After a Spouse Dies

    “After a Spouse Dies,” Ensign, Jan. 2000, 71

    After a Spouse Dies

    When I became a widower, I received a number of helpful suggestions from caring family and friends:

    Guard against discouragement. If you find yourself feeling depressed, do something different. Go for a walk, write a letter, call a loved one, or visit with a cheerful friend. Don’t begin to think you are too old to be needed or useful. A good friend once told me: “I would rather die from a heart attack while helping someone than die while doing nothing!”

    Keep things clean. Few things bring on the doldrums quicker than a messy kitchen, unmade beds, and a cluttered house. Spend needed time each day in sorting clutter, paying bills on time, and doing simple but ongoing household tasks.

    Work through guilt. Most people who lose a spouse deal with nagging thoughts such as “What did I do wrong?” “Why didn’t we take that trip we planned?” “Perhaps if I had retired sooner …” “If only I had gotten him [or her] to the doctor more quickly!” Let it go. You did the best you knew to do at the time. Turn your thoughts to good memories.

    Avoid hurried decisions. Often there is pressure to make hurried decisions, such as selling a house or car, moving, or traveling. Take enough time to carefully consider what is best for you, and don’t allow others to make those decisions.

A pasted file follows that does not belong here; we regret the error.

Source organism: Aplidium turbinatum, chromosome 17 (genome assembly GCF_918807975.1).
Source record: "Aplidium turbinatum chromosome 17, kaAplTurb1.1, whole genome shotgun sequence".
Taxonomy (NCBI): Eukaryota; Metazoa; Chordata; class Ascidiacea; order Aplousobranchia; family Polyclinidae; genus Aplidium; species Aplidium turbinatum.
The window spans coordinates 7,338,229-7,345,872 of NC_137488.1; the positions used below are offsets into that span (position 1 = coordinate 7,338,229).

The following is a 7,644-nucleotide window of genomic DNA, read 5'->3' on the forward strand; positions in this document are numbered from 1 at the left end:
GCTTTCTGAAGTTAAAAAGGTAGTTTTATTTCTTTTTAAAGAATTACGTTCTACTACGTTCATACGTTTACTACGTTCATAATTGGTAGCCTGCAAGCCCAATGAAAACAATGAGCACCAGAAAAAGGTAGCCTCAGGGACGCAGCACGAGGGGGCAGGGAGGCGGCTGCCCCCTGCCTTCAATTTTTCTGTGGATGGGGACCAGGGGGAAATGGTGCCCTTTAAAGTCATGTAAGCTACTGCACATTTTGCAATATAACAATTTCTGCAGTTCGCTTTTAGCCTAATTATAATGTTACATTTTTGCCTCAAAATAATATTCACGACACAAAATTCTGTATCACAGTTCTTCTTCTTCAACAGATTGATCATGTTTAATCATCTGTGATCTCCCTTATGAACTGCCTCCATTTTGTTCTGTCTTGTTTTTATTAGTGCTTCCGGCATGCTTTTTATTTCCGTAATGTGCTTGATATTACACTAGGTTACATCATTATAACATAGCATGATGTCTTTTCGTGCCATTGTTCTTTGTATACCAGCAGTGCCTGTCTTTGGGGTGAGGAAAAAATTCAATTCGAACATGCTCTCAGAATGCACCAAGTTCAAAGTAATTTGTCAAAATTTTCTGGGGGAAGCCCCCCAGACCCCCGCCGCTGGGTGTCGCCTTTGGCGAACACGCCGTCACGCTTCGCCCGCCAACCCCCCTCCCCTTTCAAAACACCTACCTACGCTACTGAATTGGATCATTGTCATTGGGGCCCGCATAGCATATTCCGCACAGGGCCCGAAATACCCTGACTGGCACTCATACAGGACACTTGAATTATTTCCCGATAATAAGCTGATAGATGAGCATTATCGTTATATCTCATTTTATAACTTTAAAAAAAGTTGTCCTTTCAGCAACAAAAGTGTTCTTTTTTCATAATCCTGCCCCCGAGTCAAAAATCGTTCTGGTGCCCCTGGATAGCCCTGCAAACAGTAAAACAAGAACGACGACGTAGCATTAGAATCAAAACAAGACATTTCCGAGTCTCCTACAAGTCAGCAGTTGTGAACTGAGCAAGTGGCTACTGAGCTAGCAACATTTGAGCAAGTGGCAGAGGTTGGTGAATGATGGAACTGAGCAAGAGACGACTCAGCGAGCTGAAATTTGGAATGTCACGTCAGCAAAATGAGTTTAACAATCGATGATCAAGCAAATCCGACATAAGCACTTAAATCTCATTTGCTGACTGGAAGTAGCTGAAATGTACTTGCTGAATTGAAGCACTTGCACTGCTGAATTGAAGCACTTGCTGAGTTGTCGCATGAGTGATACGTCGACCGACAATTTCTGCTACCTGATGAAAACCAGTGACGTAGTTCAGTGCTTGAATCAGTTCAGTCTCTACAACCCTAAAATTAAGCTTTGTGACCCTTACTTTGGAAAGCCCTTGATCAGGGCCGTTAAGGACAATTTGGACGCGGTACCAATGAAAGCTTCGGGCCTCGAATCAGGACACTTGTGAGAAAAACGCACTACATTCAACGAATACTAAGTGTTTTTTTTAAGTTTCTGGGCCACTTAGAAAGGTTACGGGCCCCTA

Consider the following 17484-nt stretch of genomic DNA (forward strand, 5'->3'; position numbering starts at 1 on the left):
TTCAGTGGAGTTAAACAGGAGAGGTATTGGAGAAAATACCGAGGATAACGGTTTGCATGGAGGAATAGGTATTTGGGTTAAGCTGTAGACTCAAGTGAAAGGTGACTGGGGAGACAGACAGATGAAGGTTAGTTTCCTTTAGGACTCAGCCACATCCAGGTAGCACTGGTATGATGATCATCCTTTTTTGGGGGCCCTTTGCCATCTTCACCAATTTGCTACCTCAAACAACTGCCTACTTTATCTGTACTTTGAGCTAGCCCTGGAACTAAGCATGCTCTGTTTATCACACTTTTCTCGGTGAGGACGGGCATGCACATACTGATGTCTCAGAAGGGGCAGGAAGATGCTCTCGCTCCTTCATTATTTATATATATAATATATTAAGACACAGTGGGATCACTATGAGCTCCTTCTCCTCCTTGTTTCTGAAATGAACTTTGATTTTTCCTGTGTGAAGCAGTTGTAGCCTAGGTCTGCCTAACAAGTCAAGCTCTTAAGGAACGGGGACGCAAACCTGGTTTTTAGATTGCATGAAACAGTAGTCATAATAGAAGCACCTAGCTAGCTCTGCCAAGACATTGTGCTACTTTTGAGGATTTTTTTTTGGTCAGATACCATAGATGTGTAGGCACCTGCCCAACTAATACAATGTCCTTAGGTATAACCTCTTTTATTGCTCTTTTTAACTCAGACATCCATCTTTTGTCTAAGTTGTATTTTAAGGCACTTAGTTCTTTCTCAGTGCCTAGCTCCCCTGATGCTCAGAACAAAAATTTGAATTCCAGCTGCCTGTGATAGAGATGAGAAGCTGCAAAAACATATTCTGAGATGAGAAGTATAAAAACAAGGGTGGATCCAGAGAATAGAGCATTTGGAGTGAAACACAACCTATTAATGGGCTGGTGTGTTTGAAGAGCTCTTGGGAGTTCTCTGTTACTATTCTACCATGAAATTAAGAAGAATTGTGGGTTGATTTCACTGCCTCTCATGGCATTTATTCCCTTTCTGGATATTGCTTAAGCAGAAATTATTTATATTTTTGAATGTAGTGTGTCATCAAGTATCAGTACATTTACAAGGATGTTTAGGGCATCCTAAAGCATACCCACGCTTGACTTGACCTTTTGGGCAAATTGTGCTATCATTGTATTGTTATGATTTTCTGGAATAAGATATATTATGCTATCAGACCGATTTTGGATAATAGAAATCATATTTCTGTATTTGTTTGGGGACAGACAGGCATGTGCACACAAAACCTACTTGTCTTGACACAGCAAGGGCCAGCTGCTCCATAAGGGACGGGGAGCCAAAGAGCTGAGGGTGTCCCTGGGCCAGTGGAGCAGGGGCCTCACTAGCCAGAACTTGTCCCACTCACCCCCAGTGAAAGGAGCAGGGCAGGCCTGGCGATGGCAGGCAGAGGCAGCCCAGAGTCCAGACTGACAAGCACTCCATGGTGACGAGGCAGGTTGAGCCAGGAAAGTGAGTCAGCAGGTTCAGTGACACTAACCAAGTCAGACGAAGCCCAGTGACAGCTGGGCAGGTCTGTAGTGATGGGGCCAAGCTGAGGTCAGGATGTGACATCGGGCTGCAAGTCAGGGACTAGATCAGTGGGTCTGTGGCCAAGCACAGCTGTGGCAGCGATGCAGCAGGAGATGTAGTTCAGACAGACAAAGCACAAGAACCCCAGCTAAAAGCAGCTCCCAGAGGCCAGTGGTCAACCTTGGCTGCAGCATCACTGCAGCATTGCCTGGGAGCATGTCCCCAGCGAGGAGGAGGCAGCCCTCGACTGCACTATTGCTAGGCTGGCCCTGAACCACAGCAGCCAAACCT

Keep photos. It isn’t necessary to put away all remembrances of a loved one. Keep photos and keepsakes on display, and be willing to talk with family and friends about them. If you are willing to discuss old times, others will find it easier to talk with you.

    Care for yourself and others. Reach out to help others, continue enjoyable hobbies and activities, and search out new ways to get involved. Where there is a need and your circumstances allow, you may wish to help contribute financially to the support of missionaries in your ward or in your family. “Adopt” a missionary or two, and write them regularly, especially those who have little support from home.

    Stay active in the Church. In some wards, older members may be given fewer opportunities to serve in traditional callings. This can lead to feelings of no longer being a needed and contributing member of the ward. Stay active anyway, and seek other ways to serve. Accept Church callings that come your way, bear your testimony, read lesson material, offer prayers, and accept each opportunity to contribute. Sometimes a lonely youth needs a special adult friend. Where possible, attend the temple often and spend time doing family history work. If health and other considerations permit, you might check with your bishop about volunteering in one of many needed areas.—Eugene M. Larsen, Arvada, Colorado

    [illustration] Illustrated by Beth M. Whittaker